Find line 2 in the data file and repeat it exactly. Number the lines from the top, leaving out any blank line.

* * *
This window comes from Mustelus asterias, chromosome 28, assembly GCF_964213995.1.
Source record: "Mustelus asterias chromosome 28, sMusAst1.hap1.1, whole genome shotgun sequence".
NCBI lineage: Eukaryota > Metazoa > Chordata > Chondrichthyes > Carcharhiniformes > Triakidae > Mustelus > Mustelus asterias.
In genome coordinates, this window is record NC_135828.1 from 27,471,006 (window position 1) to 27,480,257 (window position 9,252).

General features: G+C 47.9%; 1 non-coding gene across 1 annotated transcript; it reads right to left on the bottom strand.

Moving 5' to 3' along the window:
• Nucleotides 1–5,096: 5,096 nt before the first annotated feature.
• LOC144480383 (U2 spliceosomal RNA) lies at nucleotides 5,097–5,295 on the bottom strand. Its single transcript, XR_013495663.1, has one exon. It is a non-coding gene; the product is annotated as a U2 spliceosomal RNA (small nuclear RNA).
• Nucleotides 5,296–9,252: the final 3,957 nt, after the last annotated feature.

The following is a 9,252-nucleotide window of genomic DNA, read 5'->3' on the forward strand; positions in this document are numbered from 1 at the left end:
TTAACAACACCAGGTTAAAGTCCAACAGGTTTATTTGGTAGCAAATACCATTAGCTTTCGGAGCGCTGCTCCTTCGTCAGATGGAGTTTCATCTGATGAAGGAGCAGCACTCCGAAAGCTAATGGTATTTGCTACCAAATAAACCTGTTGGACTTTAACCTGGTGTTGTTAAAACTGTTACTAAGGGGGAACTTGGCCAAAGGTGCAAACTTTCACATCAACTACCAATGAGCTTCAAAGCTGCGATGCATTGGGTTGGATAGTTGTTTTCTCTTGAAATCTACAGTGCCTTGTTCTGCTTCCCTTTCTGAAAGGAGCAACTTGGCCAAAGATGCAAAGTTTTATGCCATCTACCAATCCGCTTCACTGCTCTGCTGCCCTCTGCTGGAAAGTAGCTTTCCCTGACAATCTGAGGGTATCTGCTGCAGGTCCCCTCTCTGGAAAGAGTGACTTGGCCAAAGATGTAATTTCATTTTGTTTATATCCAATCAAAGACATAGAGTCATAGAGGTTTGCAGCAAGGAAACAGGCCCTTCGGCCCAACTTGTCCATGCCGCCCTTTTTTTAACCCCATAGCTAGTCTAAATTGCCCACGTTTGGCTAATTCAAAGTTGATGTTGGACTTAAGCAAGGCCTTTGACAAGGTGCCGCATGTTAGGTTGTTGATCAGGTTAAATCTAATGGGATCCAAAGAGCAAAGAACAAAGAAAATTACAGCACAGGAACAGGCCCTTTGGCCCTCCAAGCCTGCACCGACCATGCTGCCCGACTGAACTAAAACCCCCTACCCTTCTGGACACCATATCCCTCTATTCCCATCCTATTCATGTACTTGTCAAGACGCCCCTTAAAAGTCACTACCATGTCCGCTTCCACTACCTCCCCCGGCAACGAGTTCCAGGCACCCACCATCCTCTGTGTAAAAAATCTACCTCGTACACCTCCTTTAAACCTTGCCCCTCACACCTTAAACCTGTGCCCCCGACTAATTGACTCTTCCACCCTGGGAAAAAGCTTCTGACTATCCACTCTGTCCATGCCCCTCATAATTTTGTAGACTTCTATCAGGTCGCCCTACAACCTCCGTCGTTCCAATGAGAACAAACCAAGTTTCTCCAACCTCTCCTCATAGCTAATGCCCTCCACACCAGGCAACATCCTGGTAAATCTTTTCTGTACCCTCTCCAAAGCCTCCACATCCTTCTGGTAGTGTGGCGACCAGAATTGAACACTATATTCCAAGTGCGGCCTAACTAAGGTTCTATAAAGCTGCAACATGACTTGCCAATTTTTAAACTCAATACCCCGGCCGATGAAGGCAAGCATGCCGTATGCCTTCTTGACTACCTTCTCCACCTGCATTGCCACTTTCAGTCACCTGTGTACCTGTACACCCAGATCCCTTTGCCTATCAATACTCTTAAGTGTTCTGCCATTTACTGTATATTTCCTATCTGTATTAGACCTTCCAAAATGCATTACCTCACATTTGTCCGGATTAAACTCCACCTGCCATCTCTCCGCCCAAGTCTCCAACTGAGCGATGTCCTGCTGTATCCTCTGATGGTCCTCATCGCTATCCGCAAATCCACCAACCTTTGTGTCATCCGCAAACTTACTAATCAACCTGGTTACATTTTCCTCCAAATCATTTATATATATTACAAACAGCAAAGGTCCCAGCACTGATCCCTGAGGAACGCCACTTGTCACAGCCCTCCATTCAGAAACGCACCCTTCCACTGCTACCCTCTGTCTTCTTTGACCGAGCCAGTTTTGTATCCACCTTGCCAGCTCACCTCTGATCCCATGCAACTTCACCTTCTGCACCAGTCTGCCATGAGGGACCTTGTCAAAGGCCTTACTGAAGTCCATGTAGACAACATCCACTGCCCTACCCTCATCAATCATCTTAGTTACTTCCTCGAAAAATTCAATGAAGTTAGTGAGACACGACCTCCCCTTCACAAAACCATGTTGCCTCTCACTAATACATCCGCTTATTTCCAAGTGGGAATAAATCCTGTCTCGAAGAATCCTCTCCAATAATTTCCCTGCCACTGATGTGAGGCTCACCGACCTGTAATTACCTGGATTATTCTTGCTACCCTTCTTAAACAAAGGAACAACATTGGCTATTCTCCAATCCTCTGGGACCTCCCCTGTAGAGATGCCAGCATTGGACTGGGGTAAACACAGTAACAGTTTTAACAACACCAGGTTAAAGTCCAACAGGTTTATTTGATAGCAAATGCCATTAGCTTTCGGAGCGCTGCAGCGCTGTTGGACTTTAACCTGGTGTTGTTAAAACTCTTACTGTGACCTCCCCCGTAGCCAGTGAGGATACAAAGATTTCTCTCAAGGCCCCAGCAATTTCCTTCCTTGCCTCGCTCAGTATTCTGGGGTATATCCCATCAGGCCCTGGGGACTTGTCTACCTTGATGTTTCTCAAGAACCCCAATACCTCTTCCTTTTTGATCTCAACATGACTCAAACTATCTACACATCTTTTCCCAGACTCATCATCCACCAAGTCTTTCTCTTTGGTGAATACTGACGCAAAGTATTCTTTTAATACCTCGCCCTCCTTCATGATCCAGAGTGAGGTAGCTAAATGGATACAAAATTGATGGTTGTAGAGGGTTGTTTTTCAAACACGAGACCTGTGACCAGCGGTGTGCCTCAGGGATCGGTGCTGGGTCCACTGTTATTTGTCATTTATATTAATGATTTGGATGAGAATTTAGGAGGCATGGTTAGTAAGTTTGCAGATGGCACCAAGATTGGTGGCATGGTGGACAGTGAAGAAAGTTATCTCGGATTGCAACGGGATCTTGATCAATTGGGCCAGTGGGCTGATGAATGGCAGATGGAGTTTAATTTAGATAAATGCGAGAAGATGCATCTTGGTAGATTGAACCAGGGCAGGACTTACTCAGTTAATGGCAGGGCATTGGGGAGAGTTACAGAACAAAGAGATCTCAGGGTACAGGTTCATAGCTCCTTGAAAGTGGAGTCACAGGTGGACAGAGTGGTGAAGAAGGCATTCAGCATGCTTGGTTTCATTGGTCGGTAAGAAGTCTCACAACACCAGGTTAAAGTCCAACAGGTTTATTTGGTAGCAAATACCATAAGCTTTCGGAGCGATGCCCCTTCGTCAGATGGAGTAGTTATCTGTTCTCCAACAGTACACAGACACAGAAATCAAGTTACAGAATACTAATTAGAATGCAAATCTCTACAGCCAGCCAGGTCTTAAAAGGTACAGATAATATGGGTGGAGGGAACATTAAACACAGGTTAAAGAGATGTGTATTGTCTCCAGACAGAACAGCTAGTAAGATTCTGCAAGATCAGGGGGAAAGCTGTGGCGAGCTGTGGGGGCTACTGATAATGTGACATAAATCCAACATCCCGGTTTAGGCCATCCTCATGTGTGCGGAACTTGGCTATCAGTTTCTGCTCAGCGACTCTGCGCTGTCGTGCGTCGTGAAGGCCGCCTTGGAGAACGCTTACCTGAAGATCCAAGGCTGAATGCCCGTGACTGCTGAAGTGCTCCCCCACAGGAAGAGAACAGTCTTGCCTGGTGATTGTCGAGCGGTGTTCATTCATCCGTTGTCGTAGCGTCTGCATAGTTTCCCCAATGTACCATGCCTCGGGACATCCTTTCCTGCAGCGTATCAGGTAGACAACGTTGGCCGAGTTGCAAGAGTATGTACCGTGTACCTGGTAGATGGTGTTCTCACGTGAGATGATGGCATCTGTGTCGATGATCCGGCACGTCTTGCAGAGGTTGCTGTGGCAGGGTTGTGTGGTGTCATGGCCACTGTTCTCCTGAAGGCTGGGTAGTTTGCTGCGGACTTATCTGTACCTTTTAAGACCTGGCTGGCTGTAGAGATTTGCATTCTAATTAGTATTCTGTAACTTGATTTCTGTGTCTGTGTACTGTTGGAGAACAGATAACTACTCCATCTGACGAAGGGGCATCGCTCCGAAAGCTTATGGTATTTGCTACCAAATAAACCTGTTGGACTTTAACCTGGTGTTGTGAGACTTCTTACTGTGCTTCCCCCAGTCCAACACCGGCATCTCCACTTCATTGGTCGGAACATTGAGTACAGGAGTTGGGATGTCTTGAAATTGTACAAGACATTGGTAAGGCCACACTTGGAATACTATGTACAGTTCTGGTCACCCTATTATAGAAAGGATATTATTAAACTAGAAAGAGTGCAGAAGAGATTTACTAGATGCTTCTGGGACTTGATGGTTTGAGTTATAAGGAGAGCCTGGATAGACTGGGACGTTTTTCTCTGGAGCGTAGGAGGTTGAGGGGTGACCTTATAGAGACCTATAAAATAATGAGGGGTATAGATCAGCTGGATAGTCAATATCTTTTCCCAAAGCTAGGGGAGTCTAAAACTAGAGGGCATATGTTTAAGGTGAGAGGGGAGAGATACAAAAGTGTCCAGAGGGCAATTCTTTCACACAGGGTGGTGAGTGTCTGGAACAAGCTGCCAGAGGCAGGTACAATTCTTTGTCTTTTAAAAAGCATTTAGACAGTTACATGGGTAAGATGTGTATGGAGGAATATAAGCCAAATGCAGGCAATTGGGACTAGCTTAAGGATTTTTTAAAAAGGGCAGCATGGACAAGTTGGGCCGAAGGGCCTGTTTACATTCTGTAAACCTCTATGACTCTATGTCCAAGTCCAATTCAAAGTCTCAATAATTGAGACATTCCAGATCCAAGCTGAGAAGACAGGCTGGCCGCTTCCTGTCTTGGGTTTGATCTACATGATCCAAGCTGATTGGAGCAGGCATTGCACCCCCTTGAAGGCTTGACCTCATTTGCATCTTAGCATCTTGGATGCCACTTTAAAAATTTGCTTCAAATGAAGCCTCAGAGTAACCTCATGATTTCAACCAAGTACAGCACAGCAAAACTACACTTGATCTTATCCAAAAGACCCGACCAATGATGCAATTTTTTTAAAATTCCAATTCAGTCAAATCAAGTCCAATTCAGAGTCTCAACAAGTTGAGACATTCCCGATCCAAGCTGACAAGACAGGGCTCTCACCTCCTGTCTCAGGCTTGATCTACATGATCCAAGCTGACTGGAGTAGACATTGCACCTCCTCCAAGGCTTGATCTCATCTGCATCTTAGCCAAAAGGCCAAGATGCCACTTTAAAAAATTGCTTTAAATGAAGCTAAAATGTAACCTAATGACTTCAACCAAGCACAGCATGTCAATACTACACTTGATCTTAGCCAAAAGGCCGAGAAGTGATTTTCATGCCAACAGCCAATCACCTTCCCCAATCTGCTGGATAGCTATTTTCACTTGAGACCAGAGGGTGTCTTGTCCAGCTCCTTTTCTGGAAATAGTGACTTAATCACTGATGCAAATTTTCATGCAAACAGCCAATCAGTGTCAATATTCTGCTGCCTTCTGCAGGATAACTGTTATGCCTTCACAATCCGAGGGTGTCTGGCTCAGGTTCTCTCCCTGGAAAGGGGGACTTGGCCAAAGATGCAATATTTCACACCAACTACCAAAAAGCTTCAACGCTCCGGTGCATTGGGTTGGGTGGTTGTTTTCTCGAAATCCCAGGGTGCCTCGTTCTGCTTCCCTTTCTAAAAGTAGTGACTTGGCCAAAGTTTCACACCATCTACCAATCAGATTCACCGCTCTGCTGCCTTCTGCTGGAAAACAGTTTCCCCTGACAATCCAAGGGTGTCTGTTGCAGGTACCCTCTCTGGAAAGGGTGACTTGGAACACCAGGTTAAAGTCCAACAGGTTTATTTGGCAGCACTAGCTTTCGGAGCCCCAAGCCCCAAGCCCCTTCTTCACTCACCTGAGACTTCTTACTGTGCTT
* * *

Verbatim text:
Source record: "Mustelus asterias chromosome 28, sMusAst1.hap1.1, whole genome shotgun sequence".